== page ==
By Tonderai Ndemera
“No matter how beautiful you dance; your feet will always come back to the ground,” says rising Afro-jazz musician Innocent “Answer” Kufakunesu, recalling one of the lessons from his late mentor Oliver Mtukudzi.
The 24-year-old Kufakunesu, who hails from Norton, is a product of Pakare Paye Arts Centre and fronts his outfit Feso, named after the first published Shona novel by Solomon Mutsvairo in 1957.
His rise to popularity is greatly attributed to his unmatched ability to mimic the voice of the late legendary superstar, whom he met when he was 15 years old.
“Mudhara Tuku saw the ability within me and helped me realise my potential as an artiste by mentoring me and teaching me the traits of a musician,” Kufakunesu told Standard Style.
A student of Sociology at the University of Zimbabwe, Kufakunesu showed his stage prowess when he performed at the opening ceremony of the Zimbabwe Universities Sports Association competition in 2017.
He was recently invited to South Africa to work alongside top regional artistes like Mzilikazi wa Afrika and Sief Kabelele among many others from all over Africa on a project called New Pan African Music Album.
He said the opportunity was life-changing.
“I am very grateful to have had the opportunity to work with so many talented artistes from all over Africa. It really opened my eyes to the multiple avenues that can be explored in music,” he said.
Last year he took part in the talent search competition Dream Star, taking first position at his college and battled all the way to the national finals where came out third.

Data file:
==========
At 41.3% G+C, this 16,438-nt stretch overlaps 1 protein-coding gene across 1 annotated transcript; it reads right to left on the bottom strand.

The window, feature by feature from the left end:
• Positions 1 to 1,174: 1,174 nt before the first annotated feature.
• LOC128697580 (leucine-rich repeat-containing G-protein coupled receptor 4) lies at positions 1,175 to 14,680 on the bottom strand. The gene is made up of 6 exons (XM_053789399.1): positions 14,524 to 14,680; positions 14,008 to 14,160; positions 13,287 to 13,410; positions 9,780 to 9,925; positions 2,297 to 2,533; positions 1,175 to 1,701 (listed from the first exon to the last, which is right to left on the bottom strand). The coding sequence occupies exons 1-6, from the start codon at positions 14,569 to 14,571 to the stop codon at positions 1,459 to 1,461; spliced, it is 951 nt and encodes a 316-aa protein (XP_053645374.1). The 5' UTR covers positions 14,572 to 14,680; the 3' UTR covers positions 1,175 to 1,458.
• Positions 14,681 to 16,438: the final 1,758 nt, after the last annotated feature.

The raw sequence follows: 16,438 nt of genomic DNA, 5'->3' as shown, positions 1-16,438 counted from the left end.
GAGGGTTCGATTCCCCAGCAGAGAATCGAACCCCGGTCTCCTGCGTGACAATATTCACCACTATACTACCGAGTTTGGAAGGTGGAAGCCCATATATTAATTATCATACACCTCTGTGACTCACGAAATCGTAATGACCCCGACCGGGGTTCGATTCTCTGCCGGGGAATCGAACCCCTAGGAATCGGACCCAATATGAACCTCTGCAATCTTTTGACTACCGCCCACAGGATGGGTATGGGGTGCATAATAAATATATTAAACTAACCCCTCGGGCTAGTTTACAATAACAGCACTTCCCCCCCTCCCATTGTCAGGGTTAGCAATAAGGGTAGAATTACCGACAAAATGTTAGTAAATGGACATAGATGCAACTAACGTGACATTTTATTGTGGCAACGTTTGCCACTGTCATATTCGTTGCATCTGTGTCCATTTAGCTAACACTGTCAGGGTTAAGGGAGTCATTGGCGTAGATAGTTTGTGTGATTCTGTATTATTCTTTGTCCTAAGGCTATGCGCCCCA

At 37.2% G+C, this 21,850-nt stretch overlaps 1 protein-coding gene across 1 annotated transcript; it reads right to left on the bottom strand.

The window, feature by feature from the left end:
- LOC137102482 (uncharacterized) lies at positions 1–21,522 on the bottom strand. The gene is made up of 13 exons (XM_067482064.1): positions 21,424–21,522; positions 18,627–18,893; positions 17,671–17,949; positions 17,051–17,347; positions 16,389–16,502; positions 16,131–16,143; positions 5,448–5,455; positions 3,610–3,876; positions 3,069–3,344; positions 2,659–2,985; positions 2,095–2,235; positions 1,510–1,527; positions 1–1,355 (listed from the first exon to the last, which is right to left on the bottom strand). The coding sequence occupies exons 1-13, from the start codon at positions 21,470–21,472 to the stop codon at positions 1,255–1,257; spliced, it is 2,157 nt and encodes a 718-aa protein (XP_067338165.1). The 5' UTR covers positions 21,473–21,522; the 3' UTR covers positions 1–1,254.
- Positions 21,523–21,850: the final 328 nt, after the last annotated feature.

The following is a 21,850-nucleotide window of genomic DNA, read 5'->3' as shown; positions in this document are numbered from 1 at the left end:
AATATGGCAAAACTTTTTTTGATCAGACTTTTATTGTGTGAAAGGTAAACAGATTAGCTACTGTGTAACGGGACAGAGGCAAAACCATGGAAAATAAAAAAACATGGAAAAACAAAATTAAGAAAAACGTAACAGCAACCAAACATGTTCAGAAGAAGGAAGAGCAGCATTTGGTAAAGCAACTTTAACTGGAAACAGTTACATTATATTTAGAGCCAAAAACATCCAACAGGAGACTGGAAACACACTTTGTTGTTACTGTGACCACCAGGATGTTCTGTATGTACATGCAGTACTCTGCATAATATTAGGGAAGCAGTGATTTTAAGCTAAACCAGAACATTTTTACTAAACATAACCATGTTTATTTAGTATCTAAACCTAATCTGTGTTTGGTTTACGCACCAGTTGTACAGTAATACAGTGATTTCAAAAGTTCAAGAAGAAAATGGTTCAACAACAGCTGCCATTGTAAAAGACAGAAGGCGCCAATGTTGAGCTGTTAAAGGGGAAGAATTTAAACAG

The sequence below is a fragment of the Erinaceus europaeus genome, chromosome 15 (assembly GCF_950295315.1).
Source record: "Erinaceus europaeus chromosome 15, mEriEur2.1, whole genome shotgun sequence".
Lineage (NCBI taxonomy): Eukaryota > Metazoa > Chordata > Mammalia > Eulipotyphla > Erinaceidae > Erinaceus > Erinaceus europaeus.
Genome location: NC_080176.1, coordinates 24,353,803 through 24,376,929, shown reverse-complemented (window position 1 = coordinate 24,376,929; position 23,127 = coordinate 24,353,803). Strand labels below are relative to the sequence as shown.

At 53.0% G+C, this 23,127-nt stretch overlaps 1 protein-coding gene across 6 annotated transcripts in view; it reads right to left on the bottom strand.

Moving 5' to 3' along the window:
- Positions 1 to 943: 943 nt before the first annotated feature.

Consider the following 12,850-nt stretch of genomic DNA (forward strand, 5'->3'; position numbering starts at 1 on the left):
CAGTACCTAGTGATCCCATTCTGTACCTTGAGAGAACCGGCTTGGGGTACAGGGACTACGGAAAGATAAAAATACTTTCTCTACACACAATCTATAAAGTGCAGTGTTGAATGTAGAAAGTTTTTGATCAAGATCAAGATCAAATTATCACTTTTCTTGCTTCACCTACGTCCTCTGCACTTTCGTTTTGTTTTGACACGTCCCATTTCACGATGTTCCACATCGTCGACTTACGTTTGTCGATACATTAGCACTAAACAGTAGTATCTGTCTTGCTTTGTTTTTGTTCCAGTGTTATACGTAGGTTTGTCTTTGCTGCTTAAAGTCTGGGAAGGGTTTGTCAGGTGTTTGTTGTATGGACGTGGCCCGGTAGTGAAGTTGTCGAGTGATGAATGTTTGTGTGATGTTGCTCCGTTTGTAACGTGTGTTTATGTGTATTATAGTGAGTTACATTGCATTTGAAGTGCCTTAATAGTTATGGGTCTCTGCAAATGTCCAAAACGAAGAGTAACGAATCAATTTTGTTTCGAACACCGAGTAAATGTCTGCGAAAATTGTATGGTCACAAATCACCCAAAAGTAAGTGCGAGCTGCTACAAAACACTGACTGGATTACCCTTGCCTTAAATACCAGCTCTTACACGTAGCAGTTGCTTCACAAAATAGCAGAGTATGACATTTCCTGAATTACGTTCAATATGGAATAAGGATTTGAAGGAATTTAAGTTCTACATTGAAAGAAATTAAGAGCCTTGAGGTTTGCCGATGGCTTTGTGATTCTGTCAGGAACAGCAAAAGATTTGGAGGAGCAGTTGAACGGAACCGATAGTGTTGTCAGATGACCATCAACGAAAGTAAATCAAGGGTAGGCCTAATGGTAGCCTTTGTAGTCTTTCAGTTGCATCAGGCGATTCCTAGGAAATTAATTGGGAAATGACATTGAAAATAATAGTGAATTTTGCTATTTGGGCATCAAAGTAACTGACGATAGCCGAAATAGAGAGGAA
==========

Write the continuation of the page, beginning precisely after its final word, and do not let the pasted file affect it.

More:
“It has been a journey for me so far since I got the opportunity to showcase my ability. I got invited to perform at various prestigious events like the 18th Nama awards ceremony in commemoration of my mentor. I want to show my appreciation for the acknowledgement, I am truly grateful,” he said.
He said he would soon release an eight-track album with South Africa’s Sony Records.
“I’m working on my first album that is coming out soon whose date of release will be advised in due course,” he said.
“All those who support me and are fans of my music should brace for a well-conceived album.”
While he performed at various fora, Kufakunesu singled out the performance he did at the sending-off of his late mentor as his best.
“The greatest stage I have ever performed on was the day I performed at my mentor’s funeral, not because of the number of people present, but because of the emotional standing of it all,” he said.
“My wish is that the arts in Zimbabwe become more than glamour and cat fights. I wish that it rises beyond and becomes a source of healing for many people.”